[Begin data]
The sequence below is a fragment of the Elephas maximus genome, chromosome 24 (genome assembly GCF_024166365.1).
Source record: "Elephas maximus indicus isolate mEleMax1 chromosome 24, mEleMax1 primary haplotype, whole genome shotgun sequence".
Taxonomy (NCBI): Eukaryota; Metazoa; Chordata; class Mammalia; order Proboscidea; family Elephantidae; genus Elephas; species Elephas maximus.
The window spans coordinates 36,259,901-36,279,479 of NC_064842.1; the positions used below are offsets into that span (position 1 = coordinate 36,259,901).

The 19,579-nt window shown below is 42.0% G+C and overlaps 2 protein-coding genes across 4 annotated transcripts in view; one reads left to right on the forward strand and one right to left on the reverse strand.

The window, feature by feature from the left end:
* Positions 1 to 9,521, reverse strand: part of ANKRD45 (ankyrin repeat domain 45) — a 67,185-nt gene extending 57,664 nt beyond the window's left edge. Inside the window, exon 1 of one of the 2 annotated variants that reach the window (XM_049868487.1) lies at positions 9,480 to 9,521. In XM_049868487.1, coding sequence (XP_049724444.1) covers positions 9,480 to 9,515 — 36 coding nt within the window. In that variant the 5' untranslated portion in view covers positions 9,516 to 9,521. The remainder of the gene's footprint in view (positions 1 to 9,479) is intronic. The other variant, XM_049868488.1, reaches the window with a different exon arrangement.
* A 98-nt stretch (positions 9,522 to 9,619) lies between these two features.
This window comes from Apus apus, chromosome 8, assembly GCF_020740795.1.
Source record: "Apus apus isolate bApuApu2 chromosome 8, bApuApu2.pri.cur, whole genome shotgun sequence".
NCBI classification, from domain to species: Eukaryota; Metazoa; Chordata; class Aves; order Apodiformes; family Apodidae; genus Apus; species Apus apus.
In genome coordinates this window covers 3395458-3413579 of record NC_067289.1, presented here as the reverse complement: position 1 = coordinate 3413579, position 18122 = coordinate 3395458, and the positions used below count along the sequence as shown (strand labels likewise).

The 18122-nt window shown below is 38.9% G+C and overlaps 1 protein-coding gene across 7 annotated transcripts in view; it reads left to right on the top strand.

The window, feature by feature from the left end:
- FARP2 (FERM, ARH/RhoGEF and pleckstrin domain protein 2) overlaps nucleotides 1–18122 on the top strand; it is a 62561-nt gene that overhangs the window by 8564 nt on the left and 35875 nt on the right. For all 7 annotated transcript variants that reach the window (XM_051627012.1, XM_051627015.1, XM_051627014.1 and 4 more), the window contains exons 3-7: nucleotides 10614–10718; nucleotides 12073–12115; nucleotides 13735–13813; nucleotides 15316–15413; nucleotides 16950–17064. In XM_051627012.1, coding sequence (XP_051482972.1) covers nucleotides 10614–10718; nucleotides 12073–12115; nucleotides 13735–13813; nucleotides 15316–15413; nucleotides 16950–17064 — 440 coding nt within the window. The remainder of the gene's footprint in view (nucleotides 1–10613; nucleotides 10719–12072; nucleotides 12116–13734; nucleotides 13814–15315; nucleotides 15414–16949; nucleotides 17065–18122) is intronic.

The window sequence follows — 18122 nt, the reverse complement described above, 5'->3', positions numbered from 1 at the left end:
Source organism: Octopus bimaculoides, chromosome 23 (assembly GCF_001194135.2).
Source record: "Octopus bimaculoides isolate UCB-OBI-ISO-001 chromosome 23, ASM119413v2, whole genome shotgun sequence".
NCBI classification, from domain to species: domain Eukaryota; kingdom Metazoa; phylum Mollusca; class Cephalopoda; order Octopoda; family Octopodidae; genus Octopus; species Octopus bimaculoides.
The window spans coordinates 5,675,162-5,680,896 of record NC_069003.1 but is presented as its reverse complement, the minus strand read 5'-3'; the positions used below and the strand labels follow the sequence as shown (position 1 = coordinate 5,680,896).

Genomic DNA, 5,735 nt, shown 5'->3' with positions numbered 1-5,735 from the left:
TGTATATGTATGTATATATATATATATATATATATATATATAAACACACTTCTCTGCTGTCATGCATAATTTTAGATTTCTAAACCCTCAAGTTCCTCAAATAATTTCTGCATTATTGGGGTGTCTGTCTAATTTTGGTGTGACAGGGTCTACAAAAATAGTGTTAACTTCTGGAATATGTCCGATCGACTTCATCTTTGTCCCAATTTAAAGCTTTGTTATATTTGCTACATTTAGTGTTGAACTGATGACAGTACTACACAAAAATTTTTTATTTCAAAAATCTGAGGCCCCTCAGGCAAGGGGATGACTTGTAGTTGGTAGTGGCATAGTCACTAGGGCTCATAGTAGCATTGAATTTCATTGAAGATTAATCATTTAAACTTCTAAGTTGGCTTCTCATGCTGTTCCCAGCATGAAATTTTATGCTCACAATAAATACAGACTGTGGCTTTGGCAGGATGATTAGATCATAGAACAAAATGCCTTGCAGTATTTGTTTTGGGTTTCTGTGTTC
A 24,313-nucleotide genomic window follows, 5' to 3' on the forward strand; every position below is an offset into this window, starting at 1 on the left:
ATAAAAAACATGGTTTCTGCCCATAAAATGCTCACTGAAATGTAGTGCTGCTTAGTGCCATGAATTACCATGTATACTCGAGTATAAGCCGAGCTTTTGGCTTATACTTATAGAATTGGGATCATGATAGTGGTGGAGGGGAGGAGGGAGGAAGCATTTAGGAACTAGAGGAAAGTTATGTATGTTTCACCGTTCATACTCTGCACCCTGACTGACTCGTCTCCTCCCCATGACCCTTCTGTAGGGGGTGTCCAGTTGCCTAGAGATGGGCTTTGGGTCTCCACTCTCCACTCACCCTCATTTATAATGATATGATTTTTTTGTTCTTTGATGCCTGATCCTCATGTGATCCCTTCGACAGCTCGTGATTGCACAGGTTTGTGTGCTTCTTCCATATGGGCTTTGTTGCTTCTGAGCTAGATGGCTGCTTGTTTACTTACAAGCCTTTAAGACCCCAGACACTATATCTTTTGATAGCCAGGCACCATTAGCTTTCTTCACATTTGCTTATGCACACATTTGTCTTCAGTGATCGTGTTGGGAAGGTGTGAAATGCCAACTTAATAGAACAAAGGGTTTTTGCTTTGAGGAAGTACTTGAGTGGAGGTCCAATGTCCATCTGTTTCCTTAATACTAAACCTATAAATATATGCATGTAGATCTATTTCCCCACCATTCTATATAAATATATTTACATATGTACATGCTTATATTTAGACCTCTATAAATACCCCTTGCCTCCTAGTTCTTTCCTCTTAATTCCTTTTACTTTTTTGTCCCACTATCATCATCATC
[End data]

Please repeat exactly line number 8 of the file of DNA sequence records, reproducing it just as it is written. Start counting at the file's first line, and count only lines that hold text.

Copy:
* A 98-nt stretch (positions 9,522 to 9,619) lies between these two features.